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The Immigration Minister says a recent drop in the number of border crossers is a credit to the government’s efforts to discourage would-be asylum seekers from crossing into Canada between official border posts.

Ahmed Hussen said there was a 27-per-cent decrease in border crossers from 2,560 in April to 1,869 in May. He said unofficial figures show the decrease has continued into June.

However, Mr. Hussen said the federal government will continue its outreach efforts in the United States to discourage “irregular migration,” given the unpredictable nature of migrant flows at the border. It’s unclear what the Trump administration’s new immigration policy, which forcibly separates migrant children from their parents, will mean for Canada, which experienced a massive surge in asylum seekers along the border following an immigration crackdown in the United States last year.

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“I sincerely believe that our outreach and other efforts … are having an impact in terms of the drop in numbers, but we remain vigilant. We are not letting up on our efforts and we’ll continue to do what we’ve been doing,” Mr. Hussen said in an exclusive interview with The Globe and Mail on Monday.

Last year, more than 20,000 asylum claimants – many of whom were Haitian – flooded the Canada-U.S. land border over fears they would be deported back to their home country under President Donald Trump’s plans to end their temporary protected status in the United States. In an attempt to control the surge in border crossers, Prime Minister Justin Trudeau’s government launched an outreach campaign in the United States to discourage potential asylum seekers from irregularly crossing into Canada.

However, a new group of asylum seekers started to cross the Canada-U.S. border this year: Nigerians, carrying valid U.S. visas. Mr. Hussen and his officials traveled to Nigeria in May to dispel “myths” about Canada’s asylum system and raise the visa problem with the U.S. embassy in the West African country.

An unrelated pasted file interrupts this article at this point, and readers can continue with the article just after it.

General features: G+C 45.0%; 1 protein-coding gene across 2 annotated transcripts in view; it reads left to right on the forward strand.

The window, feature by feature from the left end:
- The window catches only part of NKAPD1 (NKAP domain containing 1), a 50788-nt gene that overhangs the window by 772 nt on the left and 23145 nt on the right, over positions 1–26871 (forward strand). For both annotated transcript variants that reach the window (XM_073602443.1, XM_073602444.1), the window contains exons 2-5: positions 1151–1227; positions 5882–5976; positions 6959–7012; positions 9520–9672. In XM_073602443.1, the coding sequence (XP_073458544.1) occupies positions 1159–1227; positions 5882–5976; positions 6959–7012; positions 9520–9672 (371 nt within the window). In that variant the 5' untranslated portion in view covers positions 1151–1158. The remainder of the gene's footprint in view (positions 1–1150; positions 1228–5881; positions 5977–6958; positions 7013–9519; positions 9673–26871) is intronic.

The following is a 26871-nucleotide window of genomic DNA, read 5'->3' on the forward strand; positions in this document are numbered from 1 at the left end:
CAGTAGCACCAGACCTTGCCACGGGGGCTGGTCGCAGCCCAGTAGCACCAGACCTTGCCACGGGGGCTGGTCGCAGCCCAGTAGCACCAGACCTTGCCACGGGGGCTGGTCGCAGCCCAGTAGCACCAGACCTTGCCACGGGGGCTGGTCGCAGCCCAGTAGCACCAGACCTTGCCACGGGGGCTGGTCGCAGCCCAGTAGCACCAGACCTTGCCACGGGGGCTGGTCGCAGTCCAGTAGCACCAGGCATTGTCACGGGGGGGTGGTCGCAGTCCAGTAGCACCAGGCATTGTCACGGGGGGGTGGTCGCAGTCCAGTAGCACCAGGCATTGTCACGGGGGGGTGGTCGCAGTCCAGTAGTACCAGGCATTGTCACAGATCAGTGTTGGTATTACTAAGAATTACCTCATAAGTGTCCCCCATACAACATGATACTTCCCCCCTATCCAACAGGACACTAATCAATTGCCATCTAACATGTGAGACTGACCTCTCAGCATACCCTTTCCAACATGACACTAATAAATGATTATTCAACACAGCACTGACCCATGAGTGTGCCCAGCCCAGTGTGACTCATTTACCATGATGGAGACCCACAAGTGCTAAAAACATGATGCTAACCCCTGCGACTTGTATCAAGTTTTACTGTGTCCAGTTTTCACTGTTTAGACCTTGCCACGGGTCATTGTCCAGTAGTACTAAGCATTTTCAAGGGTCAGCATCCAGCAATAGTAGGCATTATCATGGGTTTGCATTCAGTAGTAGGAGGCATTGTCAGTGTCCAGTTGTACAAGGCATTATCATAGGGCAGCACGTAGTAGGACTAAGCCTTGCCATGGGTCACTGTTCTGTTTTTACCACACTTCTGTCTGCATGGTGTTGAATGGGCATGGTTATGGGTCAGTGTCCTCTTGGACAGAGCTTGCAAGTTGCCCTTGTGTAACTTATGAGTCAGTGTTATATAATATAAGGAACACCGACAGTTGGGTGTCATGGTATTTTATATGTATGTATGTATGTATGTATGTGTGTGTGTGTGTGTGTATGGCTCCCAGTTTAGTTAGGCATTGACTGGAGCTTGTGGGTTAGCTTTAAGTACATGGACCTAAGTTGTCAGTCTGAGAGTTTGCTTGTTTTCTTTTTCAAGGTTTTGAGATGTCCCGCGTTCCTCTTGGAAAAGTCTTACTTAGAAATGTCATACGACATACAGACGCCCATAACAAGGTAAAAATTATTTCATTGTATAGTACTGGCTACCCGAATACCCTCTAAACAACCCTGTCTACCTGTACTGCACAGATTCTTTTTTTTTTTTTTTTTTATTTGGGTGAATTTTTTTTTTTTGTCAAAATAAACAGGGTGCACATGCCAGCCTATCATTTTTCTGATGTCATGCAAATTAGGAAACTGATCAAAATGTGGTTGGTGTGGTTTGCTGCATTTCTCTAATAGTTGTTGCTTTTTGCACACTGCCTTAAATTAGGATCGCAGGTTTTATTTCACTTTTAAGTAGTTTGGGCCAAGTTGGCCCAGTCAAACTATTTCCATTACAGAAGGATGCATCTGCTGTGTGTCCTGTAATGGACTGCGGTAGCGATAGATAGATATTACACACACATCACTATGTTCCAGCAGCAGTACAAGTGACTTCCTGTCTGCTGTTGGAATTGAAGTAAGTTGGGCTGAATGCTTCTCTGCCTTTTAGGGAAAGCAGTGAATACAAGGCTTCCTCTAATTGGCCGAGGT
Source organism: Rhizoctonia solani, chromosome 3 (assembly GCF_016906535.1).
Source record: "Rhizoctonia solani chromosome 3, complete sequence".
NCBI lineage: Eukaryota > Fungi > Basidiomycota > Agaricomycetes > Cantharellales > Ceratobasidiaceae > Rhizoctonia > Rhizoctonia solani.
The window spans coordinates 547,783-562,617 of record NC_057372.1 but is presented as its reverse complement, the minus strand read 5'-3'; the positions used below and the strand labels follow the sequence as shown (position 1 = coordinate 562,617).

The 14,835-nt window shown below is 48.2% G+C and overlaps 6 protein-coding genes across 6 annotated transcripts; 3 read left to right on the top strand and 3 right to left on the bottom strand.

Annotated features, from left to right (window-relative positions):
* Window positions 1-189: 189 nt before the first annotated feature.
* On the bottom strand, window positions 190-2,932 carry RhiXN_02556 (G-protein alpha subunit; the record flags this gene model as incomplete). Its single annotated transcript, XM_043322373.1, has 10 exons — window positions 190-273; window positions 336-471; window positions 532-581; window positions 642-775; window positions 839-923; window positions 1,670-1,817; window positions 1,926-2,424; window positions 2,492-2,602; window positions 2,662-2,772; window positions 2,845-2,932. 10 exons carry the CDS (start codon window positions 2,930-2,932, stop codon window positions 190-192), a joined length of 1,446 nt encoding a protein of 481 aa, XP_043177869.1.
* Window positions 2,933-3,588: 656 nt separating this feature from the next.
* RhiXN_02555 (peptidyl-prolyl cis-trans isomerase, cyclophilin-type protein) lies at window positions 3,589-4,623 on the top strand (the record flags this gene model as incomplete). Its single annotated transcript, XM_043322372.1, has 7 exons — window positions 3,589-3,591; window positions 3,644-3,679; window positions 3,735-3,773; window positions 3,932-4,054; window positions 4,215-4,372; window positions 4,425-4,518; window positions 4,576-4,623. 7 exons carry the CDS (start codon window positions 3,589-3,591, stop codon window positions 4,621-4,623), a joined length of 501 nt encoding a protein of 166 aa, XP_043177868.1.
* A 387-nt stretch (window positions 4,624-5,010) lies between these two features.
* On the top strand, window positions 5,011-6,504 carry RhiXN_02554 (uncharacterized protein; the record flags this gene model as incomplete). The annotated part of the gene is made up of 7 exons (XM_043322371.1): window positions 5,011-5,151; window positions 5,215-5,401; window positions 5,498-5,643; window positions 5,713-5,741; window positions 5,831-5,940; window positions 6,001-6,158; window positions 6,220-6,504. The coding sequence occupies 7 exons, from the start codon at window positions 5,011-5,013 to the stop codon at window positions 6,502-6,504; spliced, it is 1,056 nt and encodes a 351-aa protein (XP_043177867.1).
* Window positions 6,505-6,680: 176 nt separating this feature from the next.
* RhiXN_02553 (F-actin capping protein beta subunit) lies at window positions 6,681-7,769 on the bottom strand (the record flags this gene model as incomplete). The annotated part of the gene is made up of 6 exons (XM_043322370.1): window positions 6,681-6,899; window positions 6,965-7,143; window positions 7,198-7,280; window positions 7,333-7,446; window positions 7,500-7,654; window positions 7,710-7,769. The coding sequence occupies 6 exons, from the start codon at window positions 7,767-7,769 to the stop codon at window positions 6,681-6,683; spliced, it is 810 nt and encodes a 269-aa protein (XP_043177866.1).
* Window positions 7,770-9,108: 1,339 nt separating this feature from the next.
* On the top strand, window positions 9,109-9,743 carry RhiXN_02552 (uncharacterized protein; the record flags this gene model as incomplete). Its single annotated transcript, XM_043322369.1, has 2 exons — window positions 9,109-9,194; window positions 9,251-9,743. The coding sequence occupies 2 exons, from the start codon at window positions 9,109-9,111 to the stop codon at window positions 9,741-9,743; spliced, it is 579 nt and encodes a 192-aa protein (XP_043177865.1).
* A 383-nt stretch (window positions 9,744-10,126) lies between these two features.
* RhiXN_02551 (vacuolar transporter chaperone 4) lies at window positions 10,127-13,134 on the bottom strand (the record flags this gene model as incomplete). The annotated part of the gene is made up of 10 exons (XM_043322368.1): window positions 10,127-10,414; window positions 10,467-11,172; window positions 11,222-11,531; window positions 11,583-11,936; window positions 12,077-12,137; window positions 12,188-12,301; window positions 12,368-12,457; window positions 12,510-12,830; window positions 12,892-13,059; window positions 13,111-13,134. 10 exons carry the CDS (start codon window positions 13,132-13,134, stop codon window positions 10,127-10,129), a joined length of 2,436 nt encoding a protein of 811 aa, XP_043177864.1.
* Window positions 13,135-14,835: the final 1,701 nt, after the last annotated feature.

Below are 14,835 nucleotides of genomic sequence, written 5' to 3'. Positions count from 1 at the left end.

While Mr. Hussen attributed the decline in border crossers to the government’s outreach program, Conservative immigration critic Michelle Rempel warned against becoming complacent about the statistics. The number of border crossers has more than doubled since May, 2017, when 742 asylum seekers entered Canada between official ports of entry.

“That’s still a significant amount of people that are coming into the country by illegally crossing the border from the United States. That number should be closer to zero,” Ms. Rempel said.

Meanwhile, questions continue to swirl over how new U.S. immigration measures could affect Canada. Mr. Trump’s “zero-tolerance policy” has forcibly separated nearly 2,000 migrant children from their detained parents, according to Homeland Security statistics obtained by the Associated Press. Outrage over the policy is mounting around the globe, and on Monday, the United Nations High Commissioner for Human Rights urged the Trump administration to stop its “unconscionable” measures.

Ms. Rempel said the troubling reports out of the United States further underscore the need for a Canadian government plan to address the global migrant crisis. She questioned the Liberal government’s position on a major asylum-seeker agreement with the United States and, if it determines that the United States is no longer a safe country for refugees, to explain what the plan is to budget for the “enormous demand” that would be placed on Canada’s asylum system by another flood of border crossers.

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The Safe Third Country Agreement requires both countries to refuse entry to asylum seekers who arrive at official border crossings, as both countries are considered safe for refugees. However, since the agreement applies only to people who arrive at official ports of entry, asylum seekers can avoid being turned away by crossing between border posts.

The Immigration and Refugee Protection Act requires the government to continually review all countries designated as safe third countries, including the United States, to ensure that the conditions that led to the designation are met.

In light of the new U.S. crackdown on migrants, NDP immigration critic Jenny Kwan said the need to suspend the Safe Third Country Agreement is more evident than ever.

“I don’t think anybody with some understanding of the international laws and with a level of humanity will accept that the United States is a safe country for refugees,” she said.

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